Scooping the flesh out of an over-ripe avocado the other day, I thought, what a weird fruit. The more I researched the avocado, the more I realized that yep, this plant really is weird. Here’s why.
Crazy fact: the avocado was domesticated so long ago that we don’t know what its wild ancestor looked like.
Humans in Mexico were growing avocados long before history was being recorded. They called it ahuacatl, and it’s still called that in some parts of Mexico.
The Incas discovered avocados between 1450 and 1475 when they happened to take over an area where the fruit were grown. The Inca called the fruit aguacate. The fruit was grown from the Rio Grande to central Peru before Europeans arrived.
The European explorers were quick to adopt the aguacate. They liked by the buttery texture but the native name eluded them. Various mangled versions of the name ‘aguacate’ started popping up in European documents.
The avocado quickly spread from Mexico to other areas with the same climate. A bunch were planted in the West Indies. In 1833 they were introduced to Florida, and California got some in 1871. Today avocados are grown around the world, from New Zealand to Indonesia. Mexico is the leading exporter of avocados, followed by California, Israel and South Africa.
How about an alligator pear sandwich?
Remember how the European explorers had trouble with ‘aguacate?’ Well, the name mangling got worse, as common names often do.
By the beginning of the 20th century, there were at least 40 different names for avocado. These included avigato, albecatta, avocatier, avocatt, midshipman’s butter, vegetable butter, butter pear and my personal favorite, alligator pear. Well, it’s pear shaped and scaly like an alligator, right? Makes sense.
The showdown to choose the correct name happened in the United States. California called the fruit aguacate, while Florida liked alligator pear. Neither of them wanted to change the name. However the powers that be in the U.S. Department of Agriculture decided that alligator pear was unpleasant, and suggested avocado instead. After some scuffles, the name avocado became the industry standard. In a different world, we would have alligator pears in our sandwiches.
A flower with an identity crisis
Avocados make over a million flowers, but less than 0.1% ever become fruit.
Like a lot of flowers, each avocado flower has both male and female organs. Here’s where it gets crazy: the parts don’t work at the same time. The flower only opens for two days. On the first day, only the female organs work. For two to three hours. On the second day, only the male organs work. No other plant does this. I told you avocados were weird. The botany word for this is dichogamous. Isn’t science grand?
Because of this unique pollination system, if a tree is all on it’s lonesome, it’s out of luck. It can’t pollinate itself, so it won’t have any fruit. Growers have to be careful to mix varieties whose male and female organs work at the same time of day. Thankfully there are over 1,000 different avocado varieties, so this isn’t too hard to do.
Berry nice to meet you
Avocados are actually berries. In the world of botany, berries are fleshy fruit that grow from a single ovary. Think blueberries, tomatoes, bananas, and even pumpkins.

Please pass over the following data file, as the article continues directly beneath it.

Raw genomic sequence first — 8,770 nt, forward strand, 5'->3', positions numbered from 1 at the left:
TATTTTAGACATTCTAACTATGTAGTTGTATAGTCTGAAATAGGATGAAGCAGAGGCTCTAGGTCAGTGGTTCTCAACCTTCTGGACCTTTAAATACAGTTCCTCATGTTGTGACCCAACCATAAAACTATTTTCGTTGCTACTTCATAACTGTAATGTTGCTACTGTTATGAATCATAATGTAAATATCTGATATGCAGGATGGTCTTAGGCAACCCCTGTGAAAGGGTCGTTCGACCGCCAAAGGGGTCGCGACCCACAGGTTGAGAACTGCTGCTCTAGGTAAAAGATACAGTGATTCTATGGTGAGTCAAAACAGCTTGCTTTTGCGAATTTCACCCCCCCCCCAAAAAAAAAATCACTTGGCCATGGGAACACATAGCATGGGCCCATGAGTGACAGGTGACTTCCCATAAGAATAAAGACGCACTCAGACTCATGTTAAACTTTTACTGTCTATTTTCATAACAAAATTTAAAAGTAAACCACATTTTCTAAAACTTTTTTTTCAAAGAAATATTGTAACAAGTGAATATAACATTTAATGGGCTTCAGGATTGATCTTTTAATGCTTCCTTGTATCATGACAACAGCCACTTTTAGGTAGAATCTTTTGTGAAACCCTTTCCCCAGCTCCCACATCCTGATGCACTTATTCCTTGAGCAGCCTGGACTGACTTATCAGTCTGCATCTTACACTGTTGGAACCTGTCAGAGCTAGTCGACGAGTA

You can try planting an avocado seed, but it will be five to 13 years before you’ll get a fruit out of it. If you’re impatient like me, you can always pick up one up at a grocery store. It will take 7-10 days to ripen at room temperature. To make it ripen faster, put it in a bag with another ripe fruit like an apple or banana.
Avocados grow on trees. They can be up to 60 feet (20 metres) tall, but farmers usually prune their trees to keep them under 15 feet. These trees are tanks. 400-year old wild avocado trees in Mexico are still making fruit.
When a tree is 5-7 years old it yields 200-300 fruit per year. However, the trees like to take a break, so a bumper-crop year is usually followed by a slow year. This can be a problem because avocado demand doesn’t have yearly cycles. People want their guacamole, and they want it now.
Economic boom and bust
The alternating cycle of avocado trees makes life hard for avocado farmers. The industry loses millions of dollars during low crop years. Researchers are trying to find ways of getting the trees to produce the same every year, but no luck so far.
In 1965 California found an innovative solution to the problem of too many avocados in bumper-crop years; freezing then in liquid nitrogen. They could be thawed later to use in restaurants and airlines. Wait, they serve avocados on airplanes? I must be taking the wrong flights.
Sugar or spice. Or both.
The cool thing about avocados is there is no right way to eat them.
In North America we eat them in salads and sandwiches. In some places in South and Central America an avocado with salt, tortilla and a cup of coffee is a complete meal.
In Brazil, it’s a dessert mixed with ice cream and milkshakes. They have avocado ice cream in New Zealand too. In Java, avocado is mixed with sugar and black coffee.
Ever wonder why we eat avocados raw? Ever thought of cooking one? Well, I wouldn’t try it. Avocados get bitter when they’re cooked, because they’re full of chemicals called tannins.
Avocado oil keeps for a long time, up to 12 years at four degrees C. Because of this stability, avocado oil is used to make facial creams, hand lotions and fancy soap. In fact, 30% of the Brazilian crop is made into oil. The leftover flesh is used to feed farm animals once the oil has been squeezed out.
Strangely enough, the avocado’s huge seed contains a white fluid that turns dark red when exposed to the air. The Spanish conquistadors used it as ink.
Now you have something to ponder over your next bowl of guacamole, or avocado milkshake.